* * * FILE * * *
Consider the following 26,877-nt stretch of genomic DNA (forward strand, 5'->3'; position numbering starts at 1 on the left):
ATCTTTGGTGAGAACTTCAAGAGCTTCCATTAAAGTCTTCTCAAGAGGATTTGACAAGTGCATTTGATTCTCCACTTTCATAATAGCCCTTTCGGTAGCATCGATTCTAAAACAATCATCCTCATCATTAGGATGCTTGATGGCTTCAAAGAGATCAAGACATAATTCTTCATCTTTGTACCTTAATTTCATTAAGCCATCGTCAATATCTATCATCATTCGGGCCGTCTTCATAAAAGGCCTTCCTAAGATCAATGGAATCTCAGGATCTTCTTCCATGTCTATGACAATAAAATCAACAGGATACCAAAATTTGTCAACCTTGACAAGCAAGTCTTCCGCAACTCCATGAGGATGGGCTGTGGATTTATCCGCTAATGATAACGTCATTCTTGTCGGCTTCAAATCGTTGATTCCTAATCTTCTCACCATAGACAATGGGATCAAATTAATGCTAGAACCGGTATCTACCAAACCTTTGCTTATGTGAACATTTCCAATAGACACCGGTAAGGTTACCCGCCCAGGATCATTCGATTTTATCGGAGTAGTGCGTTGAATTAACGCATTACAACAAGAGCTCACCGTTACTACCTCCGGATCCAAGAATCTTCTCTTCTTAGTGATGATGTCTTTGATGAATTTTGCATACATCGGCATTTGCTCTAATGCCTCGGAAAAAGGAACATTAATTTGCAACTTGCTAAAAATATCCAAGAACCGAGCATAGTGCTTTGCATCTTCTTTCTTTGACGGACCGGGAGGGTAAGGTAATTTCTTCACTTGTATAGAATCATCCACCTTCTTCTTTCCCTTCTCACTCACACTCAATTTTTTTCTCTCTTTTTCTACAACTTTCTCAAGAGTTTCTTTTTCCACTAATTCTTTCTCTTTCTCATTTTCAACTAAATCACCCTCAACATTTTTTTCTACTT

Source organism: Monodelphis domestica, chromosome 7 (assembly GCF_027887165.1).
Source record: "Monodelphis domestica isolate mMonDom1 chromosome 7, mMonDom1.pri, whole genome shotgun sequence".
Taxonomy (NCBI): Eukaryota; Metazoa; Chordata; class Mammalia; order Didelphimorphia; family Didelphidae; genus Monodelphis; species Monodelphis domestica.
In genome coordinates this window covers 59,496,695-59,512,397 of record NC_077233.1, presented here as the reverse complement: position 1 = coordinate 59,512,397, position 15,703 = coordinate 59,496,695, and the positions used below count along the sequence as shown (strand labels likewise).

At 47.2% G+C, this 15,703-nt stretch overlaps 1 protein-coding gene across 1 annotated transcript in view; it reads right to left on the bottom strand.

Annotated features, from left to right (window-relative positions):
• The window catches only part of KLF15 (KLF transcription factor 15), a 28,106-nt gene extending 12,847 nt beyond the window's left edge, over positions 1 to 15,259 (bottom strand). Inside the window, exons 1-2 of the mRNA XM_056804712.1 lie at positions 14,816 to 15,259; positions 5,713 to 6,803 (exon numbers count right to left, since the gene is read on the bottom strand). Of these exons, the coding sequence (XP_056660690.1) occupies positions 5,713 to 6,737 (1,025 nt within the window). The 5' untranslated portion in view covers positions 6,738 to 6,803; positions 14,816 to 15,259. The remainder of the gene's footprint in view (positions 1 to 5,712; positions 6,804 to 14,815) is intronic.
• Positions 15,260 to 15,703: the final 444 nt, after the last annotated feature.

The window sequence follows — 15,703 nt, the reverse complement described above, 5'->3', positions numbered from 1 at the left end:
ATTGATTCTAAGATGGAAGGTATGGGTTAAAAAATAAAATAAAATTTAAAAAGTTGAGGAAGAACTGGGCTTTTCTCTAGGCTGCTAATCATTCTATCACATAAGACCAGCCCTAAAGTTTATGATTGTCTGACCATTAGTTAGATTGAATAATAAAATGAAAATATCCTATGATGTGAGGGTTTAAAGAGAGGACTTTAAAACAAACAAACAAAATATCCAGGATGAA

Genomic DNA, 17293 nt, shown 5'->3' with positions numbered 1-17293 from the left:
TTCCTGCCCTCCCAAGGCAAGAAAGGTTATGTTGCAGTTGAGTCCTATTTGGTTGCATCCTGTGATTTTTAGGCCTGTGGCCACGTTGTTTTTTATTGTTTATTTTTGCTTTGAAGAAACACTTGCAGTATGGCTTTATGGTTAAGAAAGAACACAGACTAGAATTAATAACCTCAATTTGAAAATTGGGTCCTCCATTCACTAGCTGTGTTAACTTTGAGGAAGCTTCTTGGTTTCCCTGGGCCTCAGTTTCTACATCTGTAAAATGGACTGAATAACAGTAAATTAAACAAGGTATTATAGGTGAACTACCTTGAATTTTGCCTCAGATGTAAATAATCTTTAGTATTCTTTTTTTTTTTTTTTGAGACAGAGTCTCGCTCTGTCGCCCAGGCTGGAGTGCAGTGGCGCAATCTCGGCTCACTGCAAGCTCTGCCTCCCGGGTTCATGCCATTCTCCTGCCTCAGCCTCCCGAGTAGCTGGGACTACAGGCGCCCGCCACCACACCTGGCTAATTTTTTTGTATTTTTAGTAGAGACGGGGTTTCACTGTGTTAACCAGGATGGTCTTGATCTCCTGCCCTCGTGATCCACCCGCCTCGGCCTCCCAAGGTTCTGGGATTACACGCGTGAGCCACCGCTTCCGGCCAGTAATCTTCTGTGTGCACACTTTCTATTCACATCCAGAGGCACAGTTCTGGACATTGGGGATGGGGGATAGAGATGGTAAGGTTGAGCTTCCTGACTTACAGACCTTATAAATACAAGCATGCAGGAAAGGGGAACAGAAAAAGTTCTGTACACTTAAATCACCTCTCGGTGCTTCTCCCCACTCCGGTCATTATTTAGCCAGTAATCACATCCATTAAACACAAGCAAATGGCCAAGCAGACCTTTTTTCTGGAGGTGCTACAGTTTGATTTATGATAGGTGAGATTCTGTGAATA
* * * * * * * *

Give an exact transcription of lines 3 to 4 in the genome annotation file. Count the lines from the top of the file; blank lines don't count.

Source organism: Monodelphis domestica, chromosome 7 (assembly GCF_027887165.1).
Source record: "Monodelphis domestica isolate mMonDom1 chromosome 7, mMonDom1.pri, whole genome shotgun sequence".